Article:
If You Do This Every Morning, Get Checked For Dementia – Eat This, Not That


A common challenge for some people with dementia is dressing independently. Although it may seem like a simple task, there are many steps involved, and the damage dementia inflicts on the brain can lead to confusion and behavioral changes. Kelly O’Connor, certified dementia practitioner tells Eat this, not that! Health“In the early stages of cognitive changes, people begin to rely on their habits, routines, and rituals to support daily functioning. This reliance on patterning can manifest as forgetting to change clothes and wearing the same clothes day after day.” ETNT Health spoke with experts who explained the signs of dementia to look out for that affect daily routines like getting dressed. Read on and to ensure your health and the health of others, don’t miss these Sure signs you’ve already had COVID.


O’Connor says, “People who lose the executive functioning of the brain that controls decision-making can also dress in the wrong season. A sunny day can mean warm clothes for someone with dementia or a cloudy day can bring to mind “coat weather.”

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“Often, people with advanced dementia resist changing clothes at night for their pajamas,” says O’Connor. “Some caregivers get upset and try to demand that their loved one change, which bothers them at night. There’s no ‘wrong’ with wearing street clothes in bed, so caregivers have to choose their battles I once knew a gentleman who would get ready for bed by putting on his shoes and cap. It wasn’t until his wife realized that “getting ready” meant “getting ready to go somewhere” that she was able to use different words to prepare it for bedtime.

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Elderly hispanic man with dementia trying to get dressed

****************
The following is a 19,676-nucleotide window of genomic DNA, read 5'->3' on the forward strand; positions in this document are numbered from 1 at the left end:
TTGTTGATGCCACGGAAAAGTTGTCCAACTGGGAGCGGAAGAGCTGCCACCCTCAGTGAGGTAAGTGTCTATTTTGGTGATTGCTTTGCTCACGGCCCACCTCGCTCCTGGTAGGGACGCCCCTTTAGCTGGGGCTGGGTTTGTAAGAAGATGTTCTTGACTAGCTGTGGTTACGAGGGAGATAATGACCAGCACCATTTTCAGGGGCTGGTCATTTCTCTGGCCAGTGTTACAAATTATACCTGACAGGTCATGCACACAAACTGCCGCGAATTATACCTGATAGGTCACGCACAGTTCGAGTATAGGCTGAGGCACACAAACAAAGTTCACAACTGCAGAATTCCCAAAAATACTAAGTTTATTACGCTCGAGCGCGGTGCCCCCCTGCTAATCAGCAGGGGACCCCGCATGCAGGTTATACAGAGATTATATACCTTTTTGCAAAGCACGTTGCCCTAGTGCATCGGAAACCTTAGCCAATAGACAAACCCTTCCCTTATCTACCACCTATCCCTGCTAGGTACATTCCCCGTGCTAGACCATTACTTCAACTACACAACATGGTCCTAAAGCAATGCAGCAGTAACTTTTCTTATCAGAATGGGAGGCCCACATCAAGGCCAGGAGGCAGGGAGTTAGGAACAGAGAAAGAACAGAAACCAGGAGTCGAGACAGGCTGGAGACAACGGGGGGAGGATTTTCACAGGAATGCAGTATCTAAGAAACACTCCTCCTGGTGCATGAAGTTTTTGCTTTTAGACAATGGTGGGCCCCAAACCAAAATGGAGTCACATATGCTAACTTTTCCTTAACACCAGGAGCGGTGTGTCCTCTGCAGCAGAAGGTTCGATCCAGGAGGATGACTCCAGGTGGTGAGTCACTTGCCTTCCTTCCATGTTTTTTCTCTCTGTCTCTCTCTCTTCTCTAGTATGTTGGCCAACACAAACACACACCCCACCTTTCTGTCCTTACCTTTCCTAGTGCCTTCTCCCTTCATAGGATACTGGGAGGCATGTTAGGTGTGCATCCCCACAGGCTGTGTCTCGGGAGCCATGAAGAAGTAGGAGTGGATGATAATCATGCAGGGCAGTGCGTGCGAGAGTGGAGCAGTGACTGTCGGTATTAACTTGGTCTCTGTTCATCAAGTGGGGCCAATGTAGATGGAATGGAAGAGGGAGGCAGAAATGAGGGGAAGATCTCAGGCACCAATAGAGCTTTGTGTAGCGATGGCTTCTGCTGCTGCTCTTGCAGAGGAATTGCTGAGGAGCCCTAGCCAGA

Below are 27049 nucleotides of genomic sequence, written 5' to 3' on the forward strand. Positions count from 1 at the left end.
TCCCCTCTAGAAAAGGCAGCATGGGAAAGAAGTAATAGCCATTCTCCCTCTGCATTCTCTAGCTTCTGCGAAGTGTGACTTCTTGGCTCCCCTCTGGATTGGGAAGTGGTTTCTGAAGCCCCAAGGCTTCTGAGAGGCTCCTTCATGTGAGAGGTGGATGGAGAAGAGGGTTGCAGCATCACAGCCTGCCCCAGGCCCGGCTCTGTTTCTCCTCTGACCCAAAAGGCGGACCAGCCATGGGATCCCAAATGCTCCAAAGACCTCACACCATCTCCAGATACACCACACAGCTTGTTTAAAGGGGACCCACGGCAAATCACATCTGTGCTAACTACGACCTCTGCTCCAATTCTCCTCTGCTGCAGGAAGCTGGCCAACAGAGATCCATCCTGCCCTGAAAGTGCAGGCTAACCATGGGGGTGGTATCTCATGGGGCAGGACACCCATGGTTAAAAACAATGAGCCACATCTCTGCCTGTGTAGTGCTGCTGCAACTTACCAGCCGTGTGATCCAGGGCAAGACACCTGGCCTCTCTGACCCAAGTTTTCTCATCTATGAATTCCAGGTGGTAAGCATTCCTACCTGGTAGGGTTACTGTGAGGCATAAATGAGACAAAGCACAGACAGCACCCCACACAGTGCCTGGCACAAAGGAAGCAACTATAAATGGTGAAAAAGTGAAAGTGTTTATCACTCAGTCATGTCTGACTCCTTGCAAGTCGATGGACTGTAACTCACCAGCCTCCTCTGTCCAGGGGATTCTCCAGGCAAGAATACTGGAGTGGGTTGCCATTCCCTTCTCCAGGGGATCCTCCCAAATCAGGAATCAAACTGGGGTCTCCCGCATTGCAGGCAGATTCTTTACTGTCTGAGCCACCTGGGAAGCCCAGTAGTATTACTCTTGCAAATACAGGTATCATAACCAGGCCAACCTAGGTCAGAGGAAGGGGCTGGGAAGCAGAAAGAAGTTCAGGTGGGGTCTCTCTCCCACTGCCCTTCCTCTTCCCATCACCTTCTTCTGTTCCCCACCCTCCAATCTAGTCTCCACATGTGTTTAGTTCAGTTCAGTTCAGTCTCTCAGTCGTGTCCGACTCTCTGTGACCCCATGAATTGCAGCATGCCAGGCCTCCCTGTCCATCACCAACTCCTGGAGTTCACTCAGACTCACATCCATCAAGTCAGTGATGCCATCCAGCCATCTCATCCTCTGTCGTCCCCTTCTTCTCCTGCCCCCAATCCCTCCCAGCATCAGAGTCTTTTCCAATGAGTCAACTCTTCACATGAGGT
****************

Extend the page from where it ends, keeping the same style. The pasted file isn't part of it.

Sarah Stromsdorfer, an occupational therapist specializing in the elderly and the founder of occupational therapy education My OT Spot explains, “Dementia can impair motor planning, which means the individual may have difficulty processing and forgetting the steps needed to put a garment. Like, forgetting the steps to put an arm through a jacket, or putting their clothes inside out.”

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Stromsdorfer says: “Dementia can also impair problem solving, so a person may put their pants on but forget to put on underwear or incontinence briefs and get dirty easily if unassisted. or reminded about this step.”

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Lace-up sneakers.  Curly young nurse in blue uniform lacing sneakers of injured leg woman

O’Connor suggests, “Supporting someone with dementia requires calm, slow, loving and structured support, whatever the task at hand. For example, rushing someone into a task such as getting dressed can cause all-day restlessness or confusion due to a person’s inability to self-regulate effectively. Structured support or a role model is also important to help someone learn and remember the order of tasks that sets them up for a good day. For example, every day dressing should follow the same pattern – underwear, socks, pants, shirt. This regularity of patterns provides therapeutic comfort to reduce confusion and wondering during regular daily tasks.

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elderly man with dementia talking to caregiver
Shutterstock/LightField Studios

According to Stromsdorfer, “There are many ways to help someone with dementia get dressed. If she can see an occupational therapist, the occupational therapist will assess the client’s abilities to complete dressing and other self-care tasks and suggest ways to help the client increase independence and safety, as well as to train caregivers to increase carryover from these treatments. Some treatments will include having the person complete their dressing tasks step by step with repetition, adding visual memory aids like pictures of dressing and educating the caregivers to allow the person to help as much as possible. The ‘use it or lose it’ principle applies here, because people with dementia stop performing their own tasks (even if they are able to), they lose the ability even faster.” And to protect your life and that of others, do not visit any of these 35 places where you are most likely to catch COVID.


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